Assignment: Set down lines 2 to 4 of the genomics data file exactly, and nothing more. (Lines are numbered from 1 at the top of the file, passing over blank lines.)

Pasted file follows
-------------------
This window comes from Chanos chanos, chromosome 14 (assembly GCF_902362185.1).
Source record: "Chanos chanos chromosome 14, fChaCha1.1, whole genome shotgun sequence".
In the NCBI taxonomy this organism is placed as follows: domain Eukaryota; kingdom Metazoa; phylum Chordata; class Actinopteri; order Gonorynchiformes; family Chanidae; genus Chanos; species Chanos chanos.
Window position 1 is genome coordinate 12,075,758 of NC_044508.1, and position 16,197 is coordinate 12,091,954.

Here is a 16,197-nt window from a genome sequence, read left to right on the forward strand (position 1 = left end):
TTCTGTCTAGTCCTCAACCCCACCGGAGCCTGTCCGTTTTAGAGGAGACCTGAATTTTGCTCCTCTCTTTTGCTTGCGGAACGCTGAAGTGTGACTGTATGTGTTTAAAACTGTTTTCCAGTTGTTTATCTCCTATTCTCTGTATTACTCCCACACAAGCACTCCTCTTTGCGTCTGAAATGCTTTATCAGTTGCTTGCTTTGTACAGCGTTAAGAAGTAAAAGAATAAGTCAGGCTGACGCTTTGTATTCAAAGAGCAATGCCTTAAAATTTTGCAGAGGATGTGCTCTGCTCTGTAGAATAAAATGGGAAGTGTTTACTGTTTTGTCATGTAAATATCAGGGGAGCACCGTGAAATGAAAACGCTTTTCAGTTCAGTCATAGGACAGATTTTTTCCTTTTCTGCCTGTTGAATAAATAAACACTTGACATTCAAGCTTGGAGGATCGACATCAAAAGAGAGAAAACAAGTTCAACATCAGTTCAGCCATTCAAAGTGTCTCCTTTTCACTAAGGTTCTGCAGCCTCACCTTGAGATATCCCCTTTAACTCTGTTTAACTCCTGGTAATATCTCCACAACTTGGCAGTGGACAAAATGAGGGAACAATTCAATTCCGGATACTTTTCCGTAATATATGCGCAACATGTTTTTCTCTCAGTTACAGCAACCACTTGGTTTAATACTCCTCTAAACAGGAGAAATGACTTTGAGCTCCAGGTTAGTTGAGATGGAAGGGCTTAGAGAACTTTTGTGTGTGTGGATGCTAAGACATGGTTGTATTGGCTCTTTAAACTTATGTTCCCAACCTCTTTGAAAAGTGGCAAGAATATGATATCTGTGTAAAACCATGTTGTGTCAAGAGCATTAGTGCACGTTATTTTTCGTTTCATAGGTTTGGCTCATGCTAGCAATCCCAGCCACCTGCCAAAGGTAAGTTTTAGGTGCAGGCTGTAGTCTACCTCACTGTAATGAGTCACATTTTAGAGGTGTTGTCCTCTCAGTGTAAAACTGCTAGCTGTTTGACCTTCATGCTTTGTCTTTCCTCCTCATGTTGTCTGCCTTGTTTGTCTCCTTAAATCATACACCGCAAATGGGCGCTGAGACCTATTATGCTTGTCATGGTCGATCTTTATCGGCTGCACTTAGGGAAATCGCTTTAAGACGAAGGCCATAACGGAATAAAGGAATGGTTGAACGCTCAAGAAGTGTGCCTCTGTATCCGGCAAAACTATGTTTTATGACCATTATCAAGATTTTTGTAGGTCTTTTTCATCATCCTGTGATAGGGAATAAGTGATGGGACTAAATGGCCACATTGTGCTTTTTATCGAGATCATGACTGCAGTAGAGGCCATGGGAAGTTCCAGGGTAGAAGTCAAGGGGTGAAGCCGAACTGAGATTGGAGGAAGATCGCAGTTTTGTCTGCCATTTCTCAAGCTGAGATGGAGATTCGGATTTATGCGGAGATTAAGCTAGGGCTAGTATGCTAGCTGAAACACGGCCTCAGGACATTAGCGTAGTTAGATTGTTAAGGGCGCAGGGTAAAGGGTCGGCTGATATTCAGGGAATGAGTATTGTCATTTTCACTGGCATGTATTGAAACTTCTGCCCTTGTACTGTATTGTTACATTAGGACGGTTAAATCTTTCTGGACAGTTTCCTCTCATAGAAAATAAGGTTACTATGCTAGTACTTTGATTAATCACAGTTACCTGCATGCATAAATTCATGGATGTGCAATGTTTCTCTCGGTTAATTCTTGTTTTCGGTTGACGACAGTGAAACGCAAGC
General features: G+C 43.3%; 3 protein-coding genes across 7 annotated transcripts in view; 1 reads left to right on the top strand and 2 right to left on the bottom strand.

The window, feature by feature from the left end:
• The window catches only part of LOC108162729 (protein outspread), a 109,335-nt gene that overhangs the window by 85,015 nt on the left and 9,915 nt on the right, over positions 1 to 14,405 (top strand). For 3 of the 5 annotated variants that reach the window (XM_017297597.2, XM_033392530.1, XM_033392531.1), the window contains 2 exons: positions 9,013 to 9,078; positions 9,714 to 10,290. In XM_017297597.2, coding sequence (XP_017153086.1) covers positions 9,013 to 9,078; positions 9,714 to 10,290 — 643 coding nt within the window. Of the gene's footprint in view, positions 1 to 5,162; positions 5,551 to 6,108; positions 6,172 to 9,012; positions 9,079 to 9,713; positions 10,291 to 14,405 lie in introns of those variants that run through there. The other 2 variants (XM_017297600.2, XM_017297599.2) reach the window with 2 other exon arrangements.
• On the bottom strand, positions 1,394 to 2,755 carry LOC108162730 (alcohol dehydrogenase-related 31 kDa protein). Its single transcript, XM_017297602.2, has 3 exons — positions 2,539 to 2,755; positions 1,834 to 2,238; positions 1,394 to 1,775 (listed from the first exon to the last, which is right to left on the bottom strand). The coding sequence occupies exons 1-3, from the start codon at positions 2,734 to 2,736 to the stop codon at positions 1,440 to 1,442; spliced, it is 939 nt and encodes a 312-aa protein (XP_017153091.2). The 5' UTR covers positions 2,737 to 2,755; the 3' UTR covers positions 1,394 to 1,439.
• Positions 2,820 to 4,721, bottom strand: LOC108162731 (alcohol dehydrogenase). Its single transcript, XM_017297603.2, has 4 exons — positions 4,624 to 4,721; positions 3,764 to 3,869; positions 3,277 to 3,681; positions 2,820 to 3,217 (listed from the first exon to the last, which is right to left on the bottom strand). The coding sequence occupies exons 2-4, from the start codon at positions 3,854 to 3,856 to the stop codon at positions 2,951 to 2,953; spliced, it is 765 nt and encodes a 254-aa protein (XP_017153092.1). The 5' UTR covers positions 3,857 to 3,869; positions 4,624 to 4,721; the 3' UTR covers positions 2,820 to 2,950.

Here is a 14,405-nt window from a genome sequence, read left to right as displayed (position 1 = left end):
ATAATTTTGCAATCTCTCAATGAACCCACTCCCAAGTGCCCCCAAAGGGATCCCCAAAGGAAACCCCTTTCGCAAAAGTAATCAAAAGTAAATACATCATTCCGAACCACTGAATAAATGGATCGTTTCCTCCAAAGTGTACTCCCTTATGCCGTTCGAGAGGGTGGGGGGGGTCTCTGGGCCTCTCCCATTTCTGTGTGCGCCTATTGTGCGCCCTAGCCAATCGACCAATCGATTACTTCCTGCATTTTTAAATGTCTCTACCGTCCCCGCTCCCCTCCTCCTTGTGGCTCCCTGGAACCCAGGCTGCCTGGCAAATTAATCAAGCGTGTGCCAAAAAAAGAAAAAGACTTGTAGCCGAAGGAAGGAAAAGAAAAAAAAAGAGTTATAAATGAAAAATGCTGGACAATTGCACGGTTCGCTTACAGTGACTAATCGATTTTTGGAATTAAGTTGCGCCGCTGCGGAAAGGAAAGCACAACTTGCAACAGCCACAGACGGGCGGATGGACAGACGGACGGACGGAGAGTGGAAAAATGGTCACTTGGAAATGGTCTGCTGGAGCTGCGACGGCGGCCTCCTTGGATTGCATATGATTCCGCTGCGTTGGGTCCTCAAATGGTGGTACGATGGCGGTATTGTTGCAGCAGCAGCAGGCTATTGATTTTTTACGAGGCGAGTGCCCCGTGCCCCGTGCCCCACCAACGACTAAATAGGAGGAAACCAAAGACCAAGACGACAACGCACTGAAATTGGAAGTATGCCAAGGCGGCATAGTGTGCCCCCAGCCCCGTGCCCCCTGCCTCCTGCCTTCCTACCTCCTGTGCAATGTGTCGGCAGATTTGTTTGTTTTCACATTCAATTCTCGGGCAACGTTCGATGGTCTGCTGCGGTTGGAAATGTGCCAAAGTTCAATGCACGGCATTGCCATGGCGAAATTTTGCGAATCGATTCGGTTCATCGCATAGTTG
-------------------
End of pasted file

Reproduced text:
Source record: "Chanos chanos chromosome 14, fChaCha1.1, whole genome shotgun sequence".
In the NCBI taxonomy this organism is placed as follows: domain Eukaryota; kingdom Metazoa; phylum Chordata; class Actinopteri; order Gonorynchiformes; family Chanidae; genus Chanos; species Chanos chanos.
Window position 1 is genome coordinate 12,075,758 of NC_044508.1, and position 16,197 is coordinate 12,091,954.